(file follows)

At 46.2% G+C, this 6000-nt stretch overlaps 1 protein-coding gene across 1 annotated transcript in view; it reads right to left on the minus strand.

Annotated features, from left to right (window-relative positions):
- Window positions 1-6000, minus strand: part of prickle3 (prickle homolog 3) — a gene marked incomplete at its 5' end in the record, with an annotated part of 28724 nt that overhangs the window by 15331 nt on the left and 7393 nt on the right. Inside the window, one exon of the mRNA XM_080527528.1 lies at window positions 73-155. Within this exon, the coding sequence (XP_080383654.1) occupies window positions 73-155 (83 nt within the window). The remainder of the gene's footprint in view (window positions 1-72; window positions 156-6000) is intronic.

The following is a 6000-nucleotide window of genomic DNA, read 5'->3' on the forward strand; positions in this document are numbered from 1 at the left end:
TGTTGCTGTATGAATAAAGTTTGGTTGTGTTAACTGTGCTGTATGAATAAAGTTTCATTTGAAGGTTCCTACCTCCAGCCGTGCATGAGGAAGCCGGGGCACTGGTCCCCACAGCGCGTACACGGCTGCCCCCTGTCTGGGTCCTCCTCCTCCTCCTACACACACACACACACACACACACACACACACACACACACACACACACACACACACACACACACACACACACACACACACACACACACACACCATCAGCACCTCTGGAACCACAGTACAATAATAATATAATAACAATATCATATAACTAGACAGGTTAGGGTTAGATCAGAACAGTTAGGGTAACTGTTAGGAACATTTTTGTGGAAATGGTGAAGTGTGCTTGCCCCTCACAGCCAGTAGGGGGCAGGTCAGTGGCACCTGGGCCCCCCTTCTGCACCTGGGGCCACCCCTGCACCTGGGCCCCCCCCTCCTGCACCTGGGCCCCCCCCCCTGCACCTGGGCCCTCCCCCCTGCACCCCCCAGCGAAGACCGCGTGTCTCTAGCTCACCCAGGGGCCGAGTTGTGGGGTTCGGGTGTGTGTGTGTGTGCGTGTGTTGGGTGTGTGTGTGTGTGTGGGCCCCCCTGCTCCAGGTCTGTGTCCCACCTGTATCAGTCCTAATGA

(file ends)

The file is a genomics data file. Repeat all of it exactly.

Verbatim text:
At 46.2% G+C, this 6000-nt stretch overlaps 1 protein-coding gene across 1 annotated transcript in view; it reads right to left on the minus strand.

Annotated features, from left to right (window-relative positions):
- Window positions 1-6000, minus strand: part of prickle3 (prickle homolog 3) — a gene marked incomplete at its 5' end in the record, with an annotated part of 28724 nt that overhangs the window by 15331 nt on the left and 7393 nt on the right. Inside the window, one exon of the mRNA XM_080527528.1 lies at window positions 73-155. Within this exon, the coding sequence (XP_080383654.1) occupies window positions 73-155 (83 nt within the window). The remainder of the gene's footprint in view (window positions 1-72; window positions 156-6000) is intronic.

The following is a 6000-nucleotide window of genomic DNA, read 5'->3' on the forward strand; positions in this document are numbered from 1 at the left end:
TGTTGCTGTATGAATAAAGTTTGGTTGTGTTAACTGTGCTGTATGAATAAAGTTTCATTTGAAGGTTCCTACCTCCAGCCGTGCATGAGGAAGCCGGGGCACTGGTCCCCACAGCGCGTACACGGCTGCCCCCTGTCTGGGTCCTCCTCCTCCTCCTACACACACACACACACACACACACACACACACACACACACACACACACACACACACACACACACACACACACACACACACACACACACACACCATCAGCACCTCTGGAACCACAGTACAATAATAATATAATAACAATATCATATAACTAGACAGGTTAGGGTTAGATCAGAACAGTTAGGGTAACTGTTAGGAACATTTTTGTGGAAATGGTGAAGTGTGCTTGCCCCTCACAGCCAGTAGGGGGCAGGTCAGTGGCACCTGGGCCCCCCTTCTGCACCTGGGGCCACCCCTGCACCTGGGCCCCCCCCTCCTGCACCTGGGCCCCCCCCCCTGCACCTGGGCCCTCCCCCCTGCACCCCCCAGCGAAGACCGCGTGTCTCTAGCTCACCCAGGGGCCGAGTTGTGGGGTTCGGGTGTGTGTGTGTGTGCGTGTGTTGGGTGTGTGTGTGTGTGTGGGCCCCCCTGCTCCAGGTCTGTGTCCCACCTGTATCAGTCCTAATGA